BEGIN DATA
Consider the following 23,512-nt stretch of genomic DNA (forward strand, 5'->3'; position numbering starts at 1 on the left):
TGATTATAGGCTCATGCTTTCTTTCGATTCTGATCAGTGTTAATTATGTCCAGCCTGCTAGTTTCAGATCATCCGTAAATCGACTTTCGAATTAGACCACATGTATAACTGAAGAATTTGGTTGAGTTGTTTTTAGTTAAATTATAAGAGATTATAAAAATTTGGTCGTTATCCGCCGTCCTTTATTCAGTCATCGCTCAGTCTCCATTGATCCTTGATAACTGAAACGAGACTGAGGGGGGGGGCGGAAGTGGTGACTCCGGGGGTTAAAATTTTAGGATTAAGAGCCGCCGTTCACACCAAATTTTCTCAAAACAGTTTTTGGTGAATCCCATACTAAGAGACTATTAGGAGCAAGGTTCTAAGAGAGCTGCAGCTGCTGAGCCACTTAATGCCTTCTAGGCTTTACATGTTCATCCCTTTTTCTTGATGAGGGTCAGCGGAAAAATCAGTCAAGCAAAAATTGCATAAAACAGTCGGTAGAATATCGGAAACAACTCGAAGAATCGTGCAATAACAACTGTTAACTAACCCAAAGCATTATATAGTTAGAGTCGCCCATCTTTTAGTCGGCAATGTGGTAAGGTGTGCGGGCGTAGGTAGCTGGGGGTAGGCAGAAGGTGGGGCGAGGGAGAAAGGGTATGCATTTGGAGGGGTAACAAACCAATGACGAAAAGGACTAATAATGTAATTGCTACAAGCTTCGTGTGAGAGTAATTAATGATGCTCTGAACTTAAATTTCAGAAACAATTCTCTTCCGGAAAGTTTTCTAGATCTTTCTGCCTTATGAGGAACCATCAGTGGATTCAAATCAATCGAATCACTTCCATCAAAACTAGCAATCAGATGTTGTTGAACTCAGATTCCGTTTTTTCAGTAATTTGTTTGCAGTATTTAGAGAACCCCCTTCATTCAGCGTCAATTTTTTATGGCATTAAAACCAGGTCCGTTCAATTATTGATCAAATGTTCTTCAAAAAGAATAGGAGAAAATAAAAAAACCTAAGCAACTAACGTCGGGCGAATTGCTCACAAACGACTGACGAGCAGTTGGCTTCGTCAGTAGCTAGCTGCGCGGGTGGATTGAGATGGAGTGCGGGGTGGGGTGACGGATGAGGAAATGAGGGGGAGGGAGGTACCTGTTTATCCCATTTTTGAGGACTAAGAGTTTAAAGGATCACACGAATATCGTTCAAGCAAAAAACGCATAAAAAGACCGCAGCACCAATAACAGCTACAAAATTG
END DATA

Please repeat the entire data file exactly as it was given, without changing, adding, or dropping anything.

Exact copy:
Consider the following 23,512-nt stretch of genomic DNA (forward strand, 5'->3'; position numbering starts at 1 on the left):
TGATTATAGGCTCATGCTTTCTTTCGATTCTGATCAGTGTTAATTATGTCCAGCCTGCTAGTTTCAGATCATCCGTAAATCGACTTTCGAATTAGACCACATGTATAACTGAAGAATTTGGTTGAGTTGTTTTTAGTTAAATTATAAGAGATTATAAAAATTTGGTCGTTATCCGCCGTCCTTTATTCAGTCATCGCTCAGTCTCCATTGATCCTTGATAACTGAAACGAGACTGAGGGGGGGGGCGGAAGTGGTGACTCCGGGGGTTAAAATTTTAGGATTAAGAGCCGCCGTTCACACCAAATTTTCTCAAAACAGTTTTTGGTGAATCCCATACTAAGAGACTATTAGGAGCAAGGTTCTAAGAGAGCTGCAGCTGCTGAGCCACTTAATGCCTTCTAGGCTTTACATGTTCATCCCTTTTTCTTGATGAGGGTCAGCGGAAAAATCAGTCAAGCAAAAATTGCATAAAACAGTCGGTAGAATATCGGAAACAACTCGAAGAATCGTGCAATAACAACTGTTAACTAACCCAAAGCATTATATAGTTAGAGTCGCCCATCTTTTAGTCGGCAATGTGGTAAGGTGTGCGGGCGTAGGTAGCTGGGGGTAGGCAGAAGGTGGGGCGAGGGAGAAAGGGTATGCATTTGGAGGGGTAACAAACCAATGACGAAAAGGACTAATAATGTAATTGCTACAAGCTTCGTGTGAGAGTAATTAATGATGCTCTGAACTTAAATTTCAGAAACAATTCTCTTCCGGAAAGTTTTCTAGATCTTTCTGCCTTATGAGGAACCATCAGTGGATTCAAATCAATCGAATCACTTCCATCAAAACTAGCAATCAGATGTTGTTGAACTCAGATTCCGTTTTTTCAGTAATTTGTTTGCAGTATTTAGAGAACCCCCTTCATTCAGCGTCAATTTTTTATGGCATTAAAACCAGGTCCGTTCAATTATTGATCAAATGTTCTTCAAAAAGAATAGGAGAAAATAAAAAAACCTAAGCAACTAACGTCGGGCGAATTGCTCACAAACGACTGACGAGCAGTTGGCTTCGTCAGTAGCTAGCTGCGCGGGTGGATTGAGATGGAGTGCGGGGTGGGGTGACGGATGAGGAAATGAGGGGGAGGGAGGTACCTGTTTATCCCATTTTTGAGGACTAAGAGTTTAAAGGATCACACGAATATCGTTCAAGCAAAAAACGCATAAAAAGACCGCAGCACCAATAACAGCTACAAAATTG